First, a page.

St Luke’s has persuaded four successful UK businessmen to embarrass
themselves in public for the Government’s New Deal campaign which breaks
Each of the 70-second ads shows a self-made businessman leaping up from
his seat on a crowded railway train to explain to his fellow passengers
why his company has signed up for the New Deal. Hidden cameras record
the passengers’ discomfort at this unusual behaviour.
’If only one employer signs up for the New Deal, they’ll say he’s mad,’
the voiceover says. ’When ten sign up then people will say it’s a
cult ... but when a thousand are all signed up people will say it’s a
movement.’ The spots close on crowd scenes led by the participating
Each industrialist was chosen to represent a particular region of the UK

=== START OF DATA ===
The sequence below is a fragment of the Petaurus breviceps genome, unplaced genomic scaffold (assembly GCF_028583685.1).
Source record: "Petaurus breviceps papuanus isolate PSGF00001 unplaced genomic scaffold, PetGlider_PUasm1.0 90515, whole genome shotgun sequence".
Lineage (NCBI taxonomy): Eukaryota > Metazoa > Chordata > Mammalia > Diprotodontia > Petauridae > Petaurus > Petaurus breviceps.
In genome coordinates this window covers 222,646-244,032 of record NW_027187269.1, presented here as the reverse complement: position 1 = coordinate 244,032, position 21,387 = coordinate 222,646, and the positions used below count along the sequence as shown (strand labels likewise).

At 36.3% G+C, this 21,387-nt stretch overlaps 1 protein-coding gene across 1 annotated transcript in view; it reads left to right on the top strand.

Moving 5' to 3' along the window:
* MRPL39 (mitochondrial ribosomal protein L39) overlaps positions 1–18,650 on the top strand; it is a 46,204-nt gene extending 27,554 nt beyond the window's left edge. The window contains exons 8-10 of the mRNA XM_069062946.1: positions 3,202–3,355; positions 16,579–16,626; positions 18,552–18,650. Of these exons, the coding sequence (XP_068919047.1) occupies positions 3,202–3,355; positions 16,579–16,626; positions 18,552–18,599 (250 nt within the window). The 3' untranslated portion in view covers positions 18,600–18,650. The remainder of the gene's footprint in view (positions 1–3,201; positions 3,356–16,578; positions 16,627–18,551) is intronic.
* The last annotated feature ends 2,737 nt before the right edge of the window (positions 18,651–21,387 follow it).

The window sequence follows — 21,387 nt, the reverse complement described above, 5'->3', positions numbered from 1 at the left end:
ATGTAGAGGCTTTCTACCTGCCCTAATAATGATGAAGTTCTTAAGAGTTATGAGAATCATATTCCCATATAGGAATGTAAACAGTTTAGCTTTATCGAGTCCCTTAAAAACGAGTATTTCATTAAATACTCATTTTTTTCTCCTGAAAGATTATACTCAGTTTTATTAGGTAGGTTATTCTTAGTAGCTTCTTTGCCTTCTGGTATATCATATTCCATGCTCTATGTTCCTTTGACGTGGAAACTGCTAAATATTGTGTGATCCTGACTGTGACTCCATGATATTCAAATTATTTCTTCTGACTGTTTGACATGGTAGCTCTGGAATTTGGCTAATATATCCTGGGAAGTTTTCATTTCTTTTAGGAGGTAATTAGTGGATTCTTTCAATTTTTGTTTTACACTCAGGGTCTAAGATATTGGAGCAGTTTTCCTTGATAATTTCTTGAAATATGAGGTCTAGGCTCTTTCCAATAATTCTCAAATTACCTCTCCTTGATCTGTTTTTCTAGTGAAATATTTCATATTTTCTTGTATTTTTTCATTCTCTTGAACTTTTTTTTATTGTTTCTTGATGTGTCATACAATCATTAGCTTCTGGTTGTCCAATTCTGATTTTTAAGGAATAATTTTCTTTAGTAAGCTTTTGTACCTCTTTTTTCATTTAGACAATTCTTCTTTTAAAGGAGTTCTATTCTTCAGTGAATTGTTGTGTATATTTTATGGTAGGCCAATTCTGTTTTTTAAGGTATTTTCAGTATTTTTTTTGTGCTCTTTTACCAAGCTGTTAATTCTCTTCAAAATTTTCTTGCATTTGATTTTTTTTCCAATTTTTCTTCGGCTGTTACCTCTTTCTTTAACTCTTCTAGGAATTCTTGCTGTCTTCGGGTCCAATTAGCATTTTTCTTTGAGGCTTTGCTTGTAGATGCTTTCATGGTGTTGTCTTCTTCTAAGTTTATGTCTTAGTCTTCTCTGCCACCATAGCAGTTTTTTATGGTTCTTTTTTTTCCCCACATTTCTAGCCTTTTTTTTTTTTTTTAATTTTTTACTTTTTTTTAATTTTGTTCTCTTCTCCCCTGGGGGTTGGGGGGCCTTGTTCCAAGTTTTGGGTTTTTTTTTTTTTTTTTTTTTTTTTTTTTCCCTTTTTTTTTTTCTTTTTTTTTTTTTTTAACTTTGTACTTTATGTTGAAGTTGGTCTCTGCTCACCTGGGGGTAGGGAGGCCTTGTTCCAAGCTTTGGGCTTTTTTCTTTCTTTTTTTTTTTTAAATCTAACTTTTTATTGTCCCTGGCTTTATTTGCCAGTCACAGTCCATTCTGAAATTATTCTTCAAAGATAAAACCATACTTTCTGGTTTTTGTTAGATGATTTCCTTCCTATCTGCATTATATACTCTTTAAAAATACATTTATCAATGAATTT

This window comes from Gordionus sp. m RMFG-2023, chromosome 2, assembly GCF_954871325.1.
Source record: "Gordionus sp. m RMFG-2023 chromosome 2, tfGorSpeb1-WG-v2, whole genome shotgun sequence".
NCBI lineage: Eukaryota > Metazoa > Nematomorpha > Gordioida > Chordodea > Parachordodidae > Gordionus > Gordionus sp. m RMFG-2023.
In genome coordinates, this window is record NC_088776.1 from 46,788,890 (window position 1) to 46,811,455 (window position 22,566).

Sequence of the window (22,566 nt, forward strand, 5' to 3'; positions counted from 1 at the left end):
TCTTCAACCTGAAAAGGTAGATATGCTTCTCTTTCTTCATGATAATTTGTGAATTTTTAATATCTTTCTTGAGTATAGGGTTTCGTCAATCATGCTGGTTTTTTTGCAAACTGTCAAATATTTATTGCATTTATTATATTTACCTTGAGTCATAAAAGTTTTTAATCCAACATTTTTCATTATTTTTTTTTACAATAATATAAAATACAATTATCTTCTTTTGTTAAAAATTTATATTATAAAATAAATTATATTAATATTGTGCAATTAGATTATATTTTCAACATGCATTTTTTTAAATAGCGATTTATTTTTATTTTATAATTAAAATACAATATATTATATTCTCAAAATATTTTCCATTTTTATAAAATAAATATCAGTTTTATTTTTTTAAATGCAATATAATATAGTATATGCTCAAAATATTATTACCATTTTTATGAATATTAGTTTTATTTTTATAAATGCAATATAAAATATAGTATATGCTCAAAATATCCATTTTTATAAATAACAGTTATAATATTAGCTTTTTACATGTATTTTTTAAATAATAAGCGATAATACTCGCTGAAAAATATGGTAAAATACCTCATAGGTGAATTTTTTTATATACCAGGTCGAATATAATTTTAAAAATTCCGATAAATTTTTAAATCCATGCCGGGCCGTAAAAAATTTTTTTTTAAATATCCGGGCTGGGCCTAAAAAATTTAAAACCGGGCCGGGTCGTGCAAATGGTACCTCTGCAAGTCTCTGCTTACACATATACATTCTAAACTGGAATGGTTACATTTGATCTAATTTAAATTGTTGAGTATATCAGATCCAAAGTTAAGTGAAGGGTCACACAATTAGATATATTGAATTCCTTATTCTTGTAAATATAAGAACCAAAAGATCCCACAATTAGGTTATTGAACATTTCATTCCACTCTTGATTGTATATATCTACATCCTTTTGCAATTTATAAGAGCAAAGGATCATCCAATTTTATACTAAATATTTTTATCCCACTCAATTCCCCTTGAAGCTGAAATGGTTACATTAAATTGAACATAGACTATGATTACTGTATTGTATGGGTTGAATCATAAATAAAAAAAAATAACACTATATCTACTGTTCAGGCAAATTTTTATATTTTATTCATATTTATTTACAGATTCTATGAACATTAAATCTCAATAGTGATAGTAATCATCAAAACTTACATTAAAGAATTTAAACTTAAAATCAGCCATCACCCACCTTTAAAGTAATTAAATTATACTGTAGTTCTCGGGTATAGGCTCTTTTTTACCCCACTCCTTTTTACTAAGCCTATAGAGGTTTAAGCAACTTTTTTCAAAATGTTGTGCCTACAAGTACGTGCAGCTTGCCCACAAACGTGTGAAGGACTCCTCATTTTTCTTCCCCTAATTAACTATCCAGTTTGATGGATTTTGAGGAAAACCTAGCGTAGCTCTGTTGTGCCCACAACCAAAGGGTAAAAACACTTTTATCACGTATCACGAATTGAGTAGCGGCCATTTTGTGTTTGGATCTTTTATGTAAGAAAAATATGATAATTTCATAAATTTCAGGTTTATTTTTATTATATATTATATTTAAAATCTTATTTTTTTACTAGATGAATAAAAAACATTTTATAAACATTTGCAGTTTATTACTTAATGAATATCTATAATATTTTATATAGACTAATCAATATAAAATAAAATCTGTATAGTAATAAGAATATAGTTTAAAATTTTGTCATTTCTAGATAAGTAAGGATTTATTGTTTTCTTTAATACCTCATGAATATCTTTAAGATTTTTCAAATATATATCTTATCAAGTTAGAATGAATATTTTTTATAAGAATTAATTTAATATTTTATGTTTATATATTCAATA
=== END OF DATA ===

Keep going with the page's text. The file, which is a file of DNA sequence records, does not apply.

and stars in two commercials. A 70-second spot to be shown at the
beginning of an ad break contains the train sequence while a 20-second
ad ends the break with a personal interview.
The businessmen volunteered for the task and performed without a script
on real passenger trains. Passengers were later asked if they would give
their permission to appear in the film.
The New Deal is part of the Government’s Welfare to Work scheme and
offers incentives to employers who create jobs for young unemployed
people in Britain.
The spots, created by Kate Stanners and Tim Hearn, two creative
directors at St Luke’s, were unveiled by the Prime Minister, Tony Blair,
at a press conference on Wednesday. They were film-ed by Vadim Jean
through Beechurst Films.
The campaign is backed by an pounds 18 million spend over three years,
with pounds 11 million earmarked for the first year. Media buying is